By Gary Thomas
Frost & Sullivan’s new analysis titled ‘Impact of Australia Carbon Tax on the Energy Markets-a Strategic Perspective’ discusses the carbon tax, carbon tax in the global scenario, available government programs and grants, industries' readiness for the tax, and available opportunities as a result of the carbon tax.
Australia has implemented carbon tax effective from July 2012 as a measure of lowering carbon emission. Now, firms with emission level of more than 25,000 tons per year must pay the carbon tax. Although the carbon tax is an issue for industrial companies, it will increase production of renewable energy power and demand for energy-efficiency solutions in Australia, regardless of the unchanged renewable target in 2020.
Sarah Wang, Senior Consultant at Frost & Sullivan, informed that the Australian government has declared a series of programs and grants worth more than $AUD 20 billion for reducing the impact and making a smooth transformation to a low-carbon economy.
Liable companies have adequate awareness about the available grants and the impact of the carbon tax on their businesses. However, non-liable companies seem to be unaware of the carbon tax and its impact on their businesses.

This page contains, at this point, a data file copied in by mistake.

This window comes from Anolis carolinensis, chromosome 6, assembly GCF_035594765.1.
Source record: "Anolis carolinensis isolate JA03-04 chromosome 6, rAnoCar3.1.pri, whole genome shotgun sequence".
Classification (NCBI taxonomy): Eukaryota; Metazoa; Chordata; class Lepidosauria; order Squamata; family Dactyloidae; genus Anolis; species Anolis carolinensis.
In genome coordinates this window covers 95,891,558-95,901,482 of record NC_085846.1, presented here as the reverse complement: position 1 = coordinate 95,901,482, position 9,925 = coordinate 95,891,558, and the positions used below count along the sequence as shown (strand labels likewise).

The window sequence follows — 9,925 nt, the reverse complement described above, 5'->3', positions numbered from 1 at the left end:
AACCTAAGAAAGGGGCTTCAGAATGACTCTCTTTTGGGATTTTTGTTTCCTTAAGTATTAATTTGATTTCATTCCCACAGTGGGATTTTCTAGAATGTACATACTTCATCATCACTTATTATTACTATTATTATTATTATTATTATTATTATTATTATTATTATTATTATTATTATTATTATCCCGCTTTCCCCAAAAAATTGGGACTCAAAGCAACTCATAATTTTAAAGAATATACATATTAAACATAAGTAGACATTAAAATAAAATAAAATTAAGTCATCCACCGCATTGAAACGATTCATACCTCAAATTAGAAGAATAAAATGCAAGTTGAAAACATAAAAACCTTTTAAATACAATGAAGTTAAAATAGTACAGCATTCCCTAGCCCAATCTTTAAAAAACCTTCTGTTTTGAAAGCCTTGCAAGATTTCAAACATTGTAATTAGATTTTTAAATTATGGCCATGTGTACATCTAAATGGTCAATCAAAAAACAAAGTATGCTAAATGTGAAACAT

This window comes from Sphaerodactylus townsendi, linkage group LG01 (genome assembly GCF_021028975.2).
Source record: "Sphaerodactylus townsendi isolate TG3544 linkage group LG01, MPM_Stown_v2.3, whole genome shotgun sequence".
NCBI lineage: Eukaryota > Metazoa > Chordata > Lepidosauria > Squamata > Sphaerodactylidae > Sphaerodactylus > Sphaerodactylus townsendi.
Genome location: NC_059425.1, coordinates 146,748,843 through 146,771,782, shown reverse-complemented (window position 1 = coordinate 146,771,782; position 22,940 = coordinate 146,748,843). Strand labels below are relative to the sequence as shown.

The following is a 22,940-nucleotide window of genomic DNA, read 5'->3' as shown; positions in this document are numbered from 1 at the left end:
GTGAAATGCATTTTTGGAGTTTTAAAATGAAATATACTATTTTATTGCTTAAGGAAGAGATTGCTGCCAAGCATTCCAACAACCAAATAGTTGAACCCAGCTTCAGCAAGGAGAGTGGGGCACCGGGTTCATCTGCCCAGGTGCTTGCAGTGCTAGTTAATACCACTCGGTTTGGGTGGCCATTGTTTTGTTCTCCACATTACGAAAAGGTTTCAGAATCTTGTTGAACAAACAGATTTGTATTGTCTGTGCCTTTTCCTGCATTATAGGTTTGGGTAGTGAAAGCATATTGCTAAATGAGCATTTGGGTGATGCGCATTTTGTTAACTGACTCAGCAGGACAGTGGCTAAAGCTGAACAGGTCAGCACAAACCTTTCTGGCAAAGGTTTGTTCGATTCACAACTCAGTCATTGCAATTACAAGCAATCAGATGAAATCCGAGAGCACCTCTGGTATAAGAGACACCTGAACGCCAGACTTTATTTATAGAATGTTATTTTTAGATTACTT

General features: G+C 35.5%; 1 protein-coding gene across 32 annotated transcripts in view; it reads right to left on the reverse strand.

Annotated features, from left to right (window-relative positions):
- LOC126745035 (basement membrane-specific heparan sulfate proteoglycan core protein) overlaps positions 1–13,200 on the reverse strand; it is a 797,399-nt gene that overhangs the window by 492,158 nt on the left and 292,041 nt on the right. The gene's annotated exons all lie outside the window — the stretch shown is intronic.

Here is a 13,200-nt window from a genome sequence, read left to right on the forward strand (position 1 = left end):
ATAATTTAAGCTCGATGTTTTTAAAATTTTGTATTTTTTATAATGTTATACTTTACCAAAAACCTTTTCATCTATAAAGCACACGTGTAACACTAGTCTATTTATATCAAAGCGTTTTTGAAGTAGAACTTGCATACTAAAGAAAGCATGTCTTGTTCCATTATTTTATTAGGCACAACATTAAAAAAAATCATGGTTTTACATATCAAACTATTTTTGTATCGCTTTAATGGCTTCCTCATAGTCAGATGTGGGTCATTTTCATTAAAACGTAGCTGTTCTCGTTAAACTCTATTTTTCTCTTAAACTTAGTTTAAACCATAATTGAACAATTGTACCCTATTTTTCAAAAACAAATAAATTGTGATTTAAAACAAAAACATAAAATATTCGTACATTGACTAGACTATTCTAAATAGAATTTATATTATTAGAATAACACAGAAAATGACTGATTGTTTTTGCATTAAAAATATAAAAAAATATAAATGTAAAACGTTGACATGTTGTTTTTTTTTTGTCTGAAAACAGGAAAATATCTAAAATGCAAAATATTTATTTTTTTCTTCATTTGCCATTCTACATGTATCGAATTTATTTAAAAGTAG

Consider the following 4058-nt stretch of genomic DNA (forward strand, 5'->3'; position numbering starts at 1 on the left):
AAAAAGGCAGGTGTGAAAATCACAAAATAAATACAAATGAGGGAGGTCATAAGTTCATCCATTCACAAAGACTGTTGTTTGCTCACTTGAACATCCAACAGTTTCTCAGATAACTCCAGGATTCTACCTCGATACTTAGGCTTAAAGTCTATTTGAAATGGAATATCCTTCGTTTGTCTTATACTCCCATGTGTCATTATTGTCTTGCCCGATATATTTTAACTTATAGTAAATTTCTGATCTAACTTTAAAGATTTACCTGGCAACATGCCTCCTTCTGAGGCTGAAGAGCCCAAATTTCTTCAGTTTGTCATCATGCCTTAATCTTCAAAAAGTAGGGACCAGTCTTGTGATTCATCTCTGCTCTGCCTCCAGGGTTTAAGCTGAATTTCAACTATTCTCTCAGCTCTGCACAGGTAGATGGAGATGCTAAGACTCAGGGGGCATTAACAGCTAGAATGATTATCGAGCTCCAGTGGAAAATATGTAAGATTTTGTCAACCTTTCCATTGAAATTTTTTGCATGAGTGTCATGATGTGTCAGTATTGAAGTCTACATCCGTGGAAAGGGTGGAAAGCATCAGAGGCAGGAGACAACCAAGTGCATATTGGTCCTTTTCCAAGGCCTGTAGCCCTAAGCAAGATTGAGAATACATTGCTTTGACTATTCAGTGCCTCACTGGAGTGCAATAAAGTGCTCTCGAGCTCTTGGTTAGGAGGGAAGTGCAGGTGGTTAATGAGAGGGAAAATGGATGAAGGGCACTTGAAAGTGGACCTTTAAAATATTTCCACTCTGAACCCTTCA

Industrial companies that use more amounts of energy are expected to face a 5% to 15% increase in cost, which will prompt them to look for power sources and solutions that lower energy usage or reduce carbon emission, said Wang.
Nevertheless, majority of the companies have shown less interest in investing the initial capital to purchase the solutions and systems to reduce energy consumption. Thus, energy-efficiency solution suppliers must carry out active promotional activities to help industrial energy consumers understand the advantages and impact of the carbon tax.